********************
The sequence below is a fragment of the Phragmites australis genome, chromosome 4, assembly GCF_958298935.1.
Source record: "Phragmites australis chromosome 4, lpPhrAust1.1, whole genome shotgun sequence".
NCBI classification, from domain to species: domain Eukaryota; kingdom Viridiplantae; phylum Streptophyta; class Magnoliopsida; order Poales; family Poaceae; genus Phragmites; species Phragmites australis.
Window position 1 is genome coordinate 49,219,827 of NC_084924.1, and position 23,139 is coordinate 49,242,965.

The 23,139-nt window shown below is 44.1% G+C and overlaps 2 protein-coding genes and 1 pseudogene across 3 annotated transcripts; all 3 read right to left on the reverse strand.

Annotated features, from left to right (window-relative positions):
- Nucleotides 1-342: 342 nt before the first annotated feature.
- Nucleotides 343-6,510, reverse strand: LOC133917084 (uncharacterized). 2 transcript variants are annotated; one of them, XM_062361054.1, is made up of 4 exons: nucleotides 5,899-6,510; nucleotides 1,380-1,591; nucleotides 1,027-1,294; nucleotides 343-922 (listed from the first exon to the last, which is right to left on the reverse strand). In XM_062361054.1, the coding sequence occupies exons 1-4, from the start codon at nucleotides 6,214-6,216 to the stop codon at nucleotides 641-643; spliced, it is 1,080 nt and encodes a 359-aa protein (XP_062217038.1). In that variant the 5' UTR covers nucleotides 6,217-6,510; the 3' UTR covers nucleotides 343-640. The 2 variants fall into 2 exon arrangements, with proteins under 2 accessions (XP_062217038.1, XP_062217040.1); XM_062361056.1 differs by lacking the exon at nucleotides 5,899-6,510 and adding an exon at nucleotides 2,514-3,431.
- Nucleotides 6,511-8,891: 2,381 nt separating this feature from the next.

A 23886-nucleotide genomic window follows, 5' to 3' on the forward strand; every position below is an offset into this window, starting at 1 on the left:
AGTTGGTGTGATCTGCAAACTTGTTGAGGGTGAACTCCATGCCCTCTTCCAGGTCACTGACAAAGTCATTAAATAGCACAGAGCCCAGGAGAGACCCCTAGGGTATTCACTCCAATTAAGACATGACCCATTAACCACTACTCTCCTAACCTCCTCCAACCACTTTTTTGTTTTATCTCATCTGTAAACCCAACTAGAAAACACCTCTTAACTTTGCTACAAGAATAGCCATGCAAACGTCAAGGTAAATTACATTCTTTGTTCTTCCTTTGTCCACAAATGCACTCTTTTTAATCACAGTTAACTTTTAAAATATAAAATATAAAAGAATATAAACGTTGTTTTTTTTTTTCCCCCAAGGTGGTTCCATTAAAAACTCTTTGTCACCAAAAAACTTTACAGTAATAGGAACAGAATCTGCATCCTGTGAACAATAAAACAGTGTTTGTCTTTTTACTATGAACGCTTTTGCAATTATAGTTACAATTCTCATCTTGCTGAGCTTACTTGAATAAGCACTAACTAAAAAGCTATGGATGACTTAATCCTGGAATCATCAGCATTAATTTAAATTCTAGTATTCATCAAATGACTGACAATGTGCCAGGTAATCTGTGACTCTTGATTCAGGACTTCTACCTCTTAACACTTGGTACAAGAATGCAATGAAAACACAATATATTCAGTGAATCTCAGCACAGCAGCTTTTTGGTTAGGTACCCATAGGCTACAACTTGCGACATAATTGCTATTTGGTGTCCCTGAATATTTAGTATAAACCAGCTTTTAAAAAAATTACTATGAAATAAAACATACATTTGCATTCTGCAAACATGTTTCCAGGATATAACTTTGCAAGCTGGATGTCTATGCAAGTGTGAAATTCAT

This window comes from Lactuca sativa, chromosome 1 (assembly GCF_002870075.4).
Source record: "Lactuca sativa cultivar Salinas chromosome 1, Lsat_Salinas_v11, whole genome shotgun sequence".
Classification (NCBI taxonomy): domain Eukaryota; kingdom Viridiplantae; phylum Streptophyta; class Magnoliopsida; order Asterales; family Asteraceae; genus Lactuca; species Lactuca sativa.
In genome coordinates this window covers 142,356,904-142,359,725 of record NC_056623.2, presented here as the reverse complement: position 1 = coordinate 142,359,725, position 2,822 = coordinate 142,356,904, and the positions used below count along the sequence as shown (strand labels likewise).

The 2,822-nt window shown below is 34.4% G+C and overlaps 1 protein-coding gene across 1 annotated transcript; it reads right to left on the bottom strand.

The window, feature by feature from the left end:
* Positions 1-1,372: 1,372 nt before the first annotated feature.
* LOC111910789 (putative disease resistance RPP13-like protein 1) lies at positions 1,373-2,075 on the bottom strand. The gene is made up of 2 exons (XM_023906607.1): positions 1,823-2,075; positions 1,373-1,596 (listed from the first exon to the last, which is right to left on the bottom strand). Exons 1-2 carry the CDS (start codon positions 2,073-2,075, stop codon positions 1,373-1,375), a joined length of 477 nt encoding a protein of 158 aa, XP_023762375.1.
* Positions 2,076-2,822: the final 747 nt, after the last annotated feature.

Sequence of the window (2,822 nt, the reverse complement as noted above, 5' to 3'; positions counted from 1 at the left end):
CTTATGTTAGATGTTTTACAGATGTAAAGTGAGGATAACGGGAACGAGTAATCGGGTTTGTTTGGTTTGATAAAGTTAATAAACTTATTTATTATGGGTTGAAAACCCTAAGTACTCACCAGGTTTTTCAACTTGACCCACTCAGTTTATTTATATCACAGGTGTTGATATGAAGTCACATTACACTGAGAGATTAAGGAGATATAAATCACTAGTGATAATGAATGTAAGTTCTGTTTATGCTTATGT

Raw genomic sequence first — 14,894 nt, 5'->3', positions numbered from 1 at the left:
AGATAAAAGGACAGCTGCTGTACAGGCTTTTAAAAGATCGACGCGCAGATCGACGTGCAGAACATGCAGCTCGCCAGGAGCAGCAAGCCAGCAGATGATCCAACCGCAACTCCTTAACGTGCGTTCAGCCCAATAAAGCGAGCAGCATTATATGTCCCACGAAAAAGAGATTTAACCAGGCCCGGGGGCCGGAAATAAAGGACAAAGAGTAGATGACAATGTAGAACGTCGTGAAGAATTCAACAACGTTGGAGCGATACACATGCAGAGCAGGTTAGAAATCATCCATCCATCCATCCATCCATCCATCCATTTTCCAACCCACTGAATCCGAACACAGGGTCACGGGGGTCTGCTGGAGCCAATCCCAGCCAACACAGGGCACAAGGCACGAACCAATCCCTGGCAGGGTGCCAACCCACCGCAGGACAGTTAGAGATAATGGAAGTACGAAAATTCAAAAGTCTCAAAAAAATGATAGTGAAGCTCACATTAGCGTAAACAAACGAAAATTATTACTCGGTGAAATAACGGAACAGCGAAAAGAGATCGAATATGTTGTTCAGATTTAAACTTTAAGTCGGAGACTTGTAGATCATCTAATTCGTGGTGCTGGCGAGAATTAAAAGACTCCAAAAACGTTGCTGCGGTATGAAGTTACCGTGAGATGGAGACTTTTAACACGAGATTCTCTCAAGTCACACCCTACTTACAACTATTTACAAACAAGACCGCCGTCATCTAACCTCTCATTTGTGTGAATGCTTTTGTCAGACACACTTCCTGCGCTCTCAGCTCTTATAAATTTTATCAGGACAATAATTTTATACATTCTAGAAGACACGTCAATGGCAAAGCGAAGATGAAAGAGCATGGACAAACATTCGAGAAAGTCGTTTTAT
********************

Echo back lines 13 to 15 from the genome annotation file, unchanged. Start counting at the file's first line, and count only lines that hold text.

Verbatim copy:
Source record: "Lactuca sativa cultivar Salinas chromosome 1, Lsat_Salinas_v11, whole genome shotgun sequence".
Classification (NCBI taxonomy): domain Eukaryota; kingdom Viridiplantae; phylum Streptophyta; class Magnoliopsida; order Asterales; family Asteraceae; genus Lactuca; species Lactuca sativa.
In genome coordinates this window covers 142,356,904-142,359,725 of record NC_056623.2, presented here as the reverse complement: position 1 = coordinate 142,359,725, position 2,822 = coordinate 142,356,904, and the positions used below count along the sequence as shown (strand labels likewise).